A Perilous Trip Down the River for Inland Operators
WCI’s Michael Toohey outlines the challenges ahead for U.S. inland river stakeholders.
Washington, DC: At the National Press Club on Tuesday morning, Waterways Council President and CEO Michael Toohey provided a stark view of the task ahead of inland stakeholders as they look to build on recent funding and infrastructure renewal successes. That’s because the much-touted Trump administration infrastructure plan promises much, aims to change how that value is delivered, and potentially increases the considerable financial pressure already on inland operators at a time when they can least afford it.
The release of the long-awaited Trump Administration infrastructure principles, and then the release of President Trump’s FY 2019 budget request have inland advocates on edge. And, with good reason. The President has, at various times, promised to ramp up renovation of the “dilapidated system of locks and dams that are more than half a century old.” But, as with all things in Washington, the Devil is in the details. Trump’s massive funding initiative, as it turns out, relies heavily on so-called P3 – or public Private Partnerships – in order to make it work.
From the cheap seats, the President’s campaign promise and current initiative sounds good. So many different sectors of the domestic economy await good news on this front. These include recreational boaters, commercial fishermen, and those who benefit from hydropower generation, municipal and industrial water supply, flood control and national security sectors. But, currently, commercial waterways operators – approximately 400 companies across the entire national waterway system – are the only ones contributing a 29-cents-per-gallon diesel fuel tax to a dedicated Inland Waterways Trust Fund. Those funds are matched by General Treasury Funds that pays for the costs of construction and major rehabilitation of the system. Everyone else is riding for free.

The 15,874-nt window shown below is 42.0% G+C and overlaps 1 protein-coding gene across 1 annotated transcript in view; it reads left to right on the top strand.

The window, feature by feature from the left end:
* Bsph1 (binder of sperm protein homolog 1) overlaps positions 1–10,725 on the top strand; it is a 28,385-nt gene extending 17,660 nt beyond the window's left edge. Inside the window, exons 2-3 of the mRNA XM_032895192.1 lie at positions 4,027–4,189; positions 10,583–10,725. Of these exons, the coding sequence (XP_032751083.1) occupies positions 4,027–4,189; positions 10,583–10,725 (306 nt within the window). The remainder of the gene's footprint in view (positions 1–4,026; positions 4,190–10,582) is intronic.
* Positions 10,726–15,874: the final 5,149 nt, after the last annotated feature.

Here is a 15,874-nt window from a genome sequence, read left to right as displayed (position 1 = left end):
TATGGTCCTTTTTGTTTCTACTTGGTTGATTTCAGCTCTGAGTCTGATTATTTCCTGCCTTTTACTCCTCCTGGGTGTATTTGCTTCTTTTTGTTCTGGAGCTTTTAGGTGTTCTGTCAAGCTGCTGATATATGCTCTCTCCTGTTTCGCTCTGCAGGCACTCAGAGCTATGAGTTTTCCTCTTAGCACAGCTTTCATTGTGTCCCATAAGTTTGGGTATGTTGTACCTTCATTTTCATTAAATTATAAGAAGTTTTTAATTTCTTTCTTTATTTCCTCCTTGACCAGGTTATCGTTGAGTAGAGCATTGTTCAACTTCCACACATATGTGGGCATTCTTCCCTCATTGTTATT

In a well-publicized visit to the river system, the President promised, “Together, we will fix it. We will create the first-class infrastructure our country and our people deserve.” As the details of how that would come together emerge, it is clear that his vision includes far less in federal support, and significantly more in private and local state money to do just that. So-called P3 projects leverage commercial funds and investors, who would then have skin in the game and typically involve tolls and/or user fees, spread out over a fixed time frame.
In his talk to a gathered group of perhaps 20 journalists, Toohey reminded us that “the inland industry is already involved with a P3 partnership with the federal government.” As the only stakeholder already contributing significant funds to the effort, he also lamented that, sometimes, “no good deed goes unpunished.” And, looking ahead to the possibility that the P3 route could produce additional tolls and lockage fees, he had some stark predications of what could come to pass, if they do.
For starters, any additional tolls or fees imposed on a fragile inland marine transportation sector – already mired in a state of low freight rates – he said, would drive traffic off the rivers and onto trucks. Or, in other words: exactly the outcome that the U.S. Department of Transportation’s Maritime Administration doesn’t want to see. Beyond the increased congestion and accelerated deterioration of the nation’s interstate highways that this would create, the migration of freight from the intermodal equation’s cleanest mode onto one of its dirtiest – trucking – would be a major setback for America’s aggressive drive to clean up the air that we breathe.